Ambitious sustainability goals and rising raw material costs have prompted the mining and battery industries to look for new ways to recycle their side streams. Finnish Minerals Group (FMG) partnered with VTT to find a circular economy solution for treating wastewater that contains sodium sulphate. Using electrodialysis, the team developed a solution with which sodium sulphate can be regenerated into useful chemicals, thus reducing the need to purchase and transport them.
Electrodialysis provides a technically and economically feasible way to recycle sodium sulphate waste.
Recycling sodium sulphate minimises environmental discharge and reduces costs and CO2 footprint.
In collaboration with Adven, FMG is moving ahead with a plant-scale project with the aim of commercialising the solution.
Finnish Minerals Group (FMG) is a special-purpose company owned by the State of Finland. Its goal is to develop the mining and battery industry in Finland and to maximise the value of Finnish minerals responsibly.
Sodium sulphate in wastewater a growing concern
The production processes of mining, battery and forest industries generate wastewater with high levels of sodium sulphate. While the wastewater is typically not toxic or dangerous, it cannot be released into the environment due to strict limitations for wastewater concentrations.
Throughout the years, several different end-of-pipe solutions have been used to limit the discharge of sodium sulphate into the environment. Today, due to ambitious sustainability goals and rising raw material costs, scientists and companies are working double time to find new, circular ways of processing sodium sulphate.
As the demand for batteries and battery chemicals surges, especially the battery industry is keen to discover a circular economy solution to the wastewater challenge.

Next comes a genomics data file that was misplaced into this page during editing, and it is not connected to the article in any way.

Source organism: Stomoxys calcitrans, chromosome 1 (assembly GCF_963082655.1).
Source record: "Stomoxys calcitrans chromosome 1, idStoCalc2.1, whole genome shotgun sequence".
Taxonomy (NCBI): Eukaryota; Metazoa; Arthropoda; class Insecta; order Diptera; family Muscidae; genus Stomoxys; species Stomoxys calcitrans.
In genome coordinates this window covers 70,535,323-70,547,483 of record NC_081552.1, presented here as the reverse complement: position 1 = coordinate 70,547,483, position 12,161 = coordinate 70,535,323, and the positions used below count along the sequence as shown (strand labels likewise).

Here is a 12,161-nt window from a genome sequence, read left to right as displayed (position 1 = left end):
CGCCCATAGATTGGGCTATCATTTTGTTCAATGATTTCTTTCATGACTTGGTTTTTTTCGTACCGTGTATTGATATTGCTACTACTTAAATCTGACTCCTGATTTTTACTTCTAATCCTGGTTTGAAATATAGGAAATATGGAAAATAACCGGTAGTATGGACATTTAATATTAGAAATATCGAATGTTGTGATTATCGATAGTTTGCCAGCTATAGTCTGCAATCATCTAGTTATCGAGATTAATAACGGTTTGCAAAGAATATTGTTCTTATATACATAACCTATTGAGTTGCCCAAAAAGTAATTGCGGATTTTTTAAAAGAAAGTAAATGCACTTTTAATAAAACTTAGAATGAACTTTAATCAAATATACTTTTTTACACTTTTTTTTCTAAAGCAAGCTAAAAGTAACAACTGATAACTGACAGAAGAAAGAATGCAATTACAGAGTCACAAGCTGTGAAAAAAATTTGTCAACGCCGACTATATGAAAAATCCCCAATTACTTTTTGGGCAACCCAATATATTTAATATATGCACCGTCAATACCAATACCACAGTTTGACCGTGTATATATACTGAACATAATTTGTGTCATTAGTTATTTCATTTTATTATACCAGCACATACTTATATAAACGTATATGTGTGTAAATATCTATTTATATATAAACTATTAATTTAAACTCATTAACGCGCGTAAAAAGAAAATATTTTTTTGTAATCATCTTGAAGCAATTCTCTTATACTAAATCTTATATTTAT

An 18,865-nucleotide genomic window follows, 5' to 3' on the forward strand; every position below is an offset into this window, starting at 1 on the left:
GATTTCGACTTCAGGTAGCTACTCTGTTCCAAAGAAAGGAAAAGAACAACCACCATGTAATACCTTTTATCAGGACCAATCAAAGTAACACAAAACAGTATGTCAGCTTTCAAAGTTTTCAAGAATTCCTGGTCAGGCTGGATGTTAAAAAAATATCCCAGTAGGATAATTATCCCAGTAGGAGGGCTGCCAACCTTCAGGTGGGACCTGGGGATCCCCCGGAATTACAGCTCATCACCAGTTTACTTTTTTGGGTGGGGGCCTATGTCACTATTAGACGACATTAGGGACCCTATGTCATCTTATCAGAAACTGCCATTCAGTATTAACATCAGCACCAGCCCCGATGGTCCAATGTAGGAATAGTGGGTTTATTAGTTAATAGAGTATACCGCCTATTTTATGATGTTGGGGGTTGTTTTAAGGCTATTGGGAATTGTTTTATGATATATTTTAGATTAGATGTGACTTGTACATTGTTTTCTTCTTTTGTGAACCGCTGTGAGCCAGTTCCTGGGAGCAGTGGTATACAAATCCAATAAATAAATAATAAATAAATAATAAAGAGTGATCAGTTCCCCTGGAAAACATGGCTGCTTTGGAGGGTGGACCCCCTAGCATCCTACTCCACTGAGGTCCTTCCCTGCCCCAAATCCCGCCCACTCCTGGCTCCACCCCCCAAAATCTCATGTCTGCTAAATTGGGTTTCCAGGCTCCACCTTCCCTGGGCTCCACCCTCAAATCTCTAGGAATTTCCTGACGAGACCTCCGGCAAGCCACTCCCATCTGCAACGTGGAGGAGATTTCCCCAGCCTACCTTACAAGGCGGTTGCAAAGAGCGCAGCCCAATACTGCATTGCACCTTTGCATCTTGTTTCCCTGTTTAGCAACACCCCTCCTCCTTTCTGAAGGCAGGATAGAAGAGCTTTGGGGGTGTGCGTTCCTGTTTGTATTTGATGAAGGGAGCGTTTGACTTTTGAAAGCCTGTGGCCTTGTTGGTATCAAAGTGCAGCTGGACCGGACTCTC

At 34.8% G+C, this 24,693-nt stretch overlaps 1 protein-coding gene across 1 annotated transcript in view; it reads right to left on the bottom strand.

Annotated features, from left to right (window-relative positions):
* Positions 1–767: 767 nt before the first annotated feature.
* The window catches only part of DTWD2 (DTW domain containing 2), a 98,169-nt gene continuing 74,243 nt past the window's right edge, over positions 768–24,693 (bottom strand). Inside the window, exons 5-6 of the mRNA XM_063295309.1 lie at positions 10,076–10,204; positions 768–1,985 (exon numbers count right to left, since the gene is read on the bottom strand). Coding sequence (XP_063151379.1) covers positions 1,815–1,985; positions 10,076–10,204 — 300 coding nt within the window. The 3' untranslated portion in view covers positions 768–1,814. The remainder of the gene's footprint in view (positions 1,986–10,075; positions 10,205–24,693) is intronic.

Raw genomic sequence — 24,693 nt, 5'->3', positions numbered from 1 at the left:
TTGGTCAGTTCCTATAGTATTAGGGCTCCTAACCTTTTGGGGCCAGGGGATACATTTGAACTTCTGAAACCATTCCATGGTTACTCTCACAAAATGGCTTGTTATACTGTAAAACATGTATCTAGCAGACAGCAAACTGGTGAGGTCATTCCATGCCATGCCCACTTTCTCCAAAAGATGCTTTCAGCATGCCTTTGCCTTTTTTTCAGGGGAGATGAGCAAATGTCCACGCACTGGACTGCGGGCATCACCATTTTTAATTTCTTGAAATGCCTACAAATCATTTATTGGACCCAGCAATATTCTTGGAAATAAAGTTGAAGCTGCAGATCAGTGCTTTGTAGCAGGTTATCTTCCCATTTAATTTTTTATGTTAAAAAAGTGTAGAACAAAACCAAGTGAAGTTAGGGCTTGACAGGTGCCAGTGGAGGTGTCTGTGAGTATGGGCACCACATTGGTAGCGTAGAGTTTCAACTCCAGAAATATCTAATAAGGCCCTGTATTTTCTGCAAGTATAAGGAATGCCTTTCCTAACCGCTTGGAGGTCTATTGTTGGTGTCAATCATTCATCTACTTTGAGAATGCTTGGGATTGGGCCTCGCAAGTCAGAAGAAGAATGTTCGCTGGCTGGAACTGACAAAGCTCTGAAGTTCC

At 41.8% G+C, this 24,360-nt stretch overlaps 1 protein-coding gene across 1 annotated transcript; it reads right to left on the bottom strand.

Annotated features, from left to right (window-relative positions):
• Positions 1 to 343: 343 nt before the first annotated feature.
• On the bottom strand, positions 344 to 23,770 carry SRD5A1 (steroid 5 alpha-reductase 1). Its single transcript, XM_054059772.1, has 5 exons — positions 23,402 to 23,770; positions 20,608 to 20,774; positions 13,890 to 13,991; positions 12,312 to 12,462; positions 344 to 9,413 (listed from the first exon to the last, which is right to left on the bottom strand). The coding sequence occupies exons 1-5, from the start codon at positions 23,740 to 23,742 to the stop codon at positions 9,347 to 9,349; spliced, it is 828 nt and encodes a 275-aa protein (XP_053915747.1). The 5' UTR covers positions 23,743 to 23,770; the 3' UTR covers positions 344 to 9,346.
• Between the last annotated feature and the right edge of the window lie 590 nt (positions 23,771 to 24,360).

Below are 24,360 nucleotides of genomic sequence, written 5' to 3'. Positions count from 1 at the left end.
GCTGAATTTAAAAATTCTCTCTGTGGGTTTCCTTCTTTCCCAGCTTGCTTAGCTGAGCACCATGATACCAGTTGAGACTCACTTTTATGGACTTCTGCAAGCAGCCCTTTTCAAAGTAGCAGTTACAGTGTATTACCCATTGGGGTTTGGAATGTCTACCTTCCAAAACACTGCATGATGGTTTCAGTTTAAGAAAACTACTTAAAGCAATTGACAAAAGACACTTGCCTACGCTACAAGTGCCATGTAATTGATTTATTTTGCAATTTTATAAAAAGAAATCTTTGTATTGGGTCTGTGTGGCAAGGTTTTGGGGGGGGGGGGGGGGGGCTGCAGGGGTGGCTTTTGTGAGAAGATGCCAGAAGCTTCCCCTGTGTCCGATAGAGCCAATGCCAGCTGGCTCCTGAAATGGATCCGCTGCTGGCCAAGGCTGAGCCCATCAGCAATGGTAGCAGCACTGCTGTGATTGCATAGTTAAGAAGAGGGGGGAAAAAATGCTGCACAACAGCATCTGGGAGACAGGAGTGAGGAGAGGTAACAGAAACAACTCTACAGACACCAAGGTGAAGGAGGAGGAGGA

FMG partnered with VTT to find a cost-effective way to control the sodium sulphate challenge of industrial wastewater and minimise the generation of sodium sulphate waste. Instead of just getting rid of sodium sulphate, the company wanted to make the most of the side stream.
Electrodialysis an efficient way to recycle sodium sulphate waste
According to VTT Research Scientist Eliisa Järvelä, there is no single fix for the sodium sulphate challenge. Years of careful analyses and extensive testing of numerous methods, however, revealed electrodialysis to be one of the most feasible solutions for highly concentrated solutions.
“With electrodialysis, sodium sulphate wastewater can be split and regenerated into new, product-quality chemicals such as sodium hydroxide and sulphuric acid. Both chemicals are valuable as they are often needed on the site,” Järvelä explains. “Electrodialysis thus allows for the recycling of these necessary ingredients and reduces the need to purchase new chemicals.”
As companies no longer have to transport chemicals to and from their facilities, recycling sodium sulphate waste also reduces the related carbon emissions.